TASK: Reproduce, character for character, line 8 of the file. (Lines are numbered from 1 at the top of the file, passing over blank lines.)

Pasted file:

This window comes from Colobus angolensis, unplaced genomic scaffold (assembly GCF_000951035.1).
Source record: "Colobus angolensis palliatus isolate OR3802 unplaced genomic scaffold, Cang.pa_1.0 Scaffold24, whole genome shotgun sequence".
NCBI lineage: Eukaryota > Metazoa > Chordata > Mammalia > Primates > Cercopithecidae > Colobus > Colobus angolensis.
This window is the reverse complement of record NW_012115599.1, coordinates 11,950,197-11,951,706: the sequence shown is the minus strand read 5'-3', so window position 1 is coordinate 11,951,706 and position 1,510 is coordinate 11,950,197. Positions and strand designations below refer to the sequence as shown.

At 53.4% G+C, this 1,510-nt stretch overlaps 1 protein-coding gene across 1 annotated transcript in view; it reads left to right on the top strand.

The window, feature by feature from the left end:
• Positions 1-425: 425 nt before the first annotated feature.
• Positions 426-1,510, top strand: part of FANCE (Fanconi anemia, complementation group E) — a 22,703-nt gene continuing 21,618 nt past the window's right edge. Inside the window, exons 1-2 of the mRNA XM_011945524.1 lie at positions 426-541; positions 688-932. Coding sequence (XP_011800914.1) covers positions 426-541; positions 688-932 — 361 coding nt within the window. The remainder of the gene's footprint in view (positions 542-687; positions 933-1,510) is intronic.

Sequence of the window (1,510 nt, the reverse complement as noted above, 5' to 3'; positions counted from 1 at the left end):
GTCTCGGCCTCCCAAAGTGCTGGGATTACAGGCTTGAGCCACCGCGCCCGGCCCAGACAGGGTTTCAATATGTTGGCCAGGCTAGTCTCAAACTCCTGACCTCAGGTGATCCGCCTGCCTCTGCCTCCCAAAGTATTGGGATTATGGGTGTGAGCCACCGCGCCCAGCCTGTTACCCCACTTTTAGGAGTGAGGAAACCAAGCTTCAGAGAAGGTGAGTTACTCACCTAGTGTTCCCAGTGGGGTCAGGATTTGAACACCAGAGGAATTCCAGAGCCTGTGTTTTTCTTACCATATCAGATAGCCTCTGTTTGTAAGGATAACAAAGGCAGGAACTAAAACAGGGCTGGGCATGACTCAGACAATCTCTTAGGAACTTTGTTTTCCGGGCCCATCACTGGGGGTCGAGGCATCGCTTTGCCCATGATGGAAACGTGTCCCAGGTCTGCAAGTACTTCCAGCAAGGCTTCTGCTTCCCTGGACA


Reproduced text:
• Positions 426-1,510, top strand: part of FANCE (Fanconi anemia, complementation group E) — a 22,703-nt gene continuing 21,618 nt past the window's right edge. Inside the window, exons 1-2 of the mRNA XM_011945524.1 lie at positions 426-541; positions 688-932. Coding sequence (XP_011800914.1) covers positions 426-541; positions 688-932 — 361 coding nt within the window. The remainder of the gene's footprint in view (positions 542-687; positions 933-1,510) is intronic.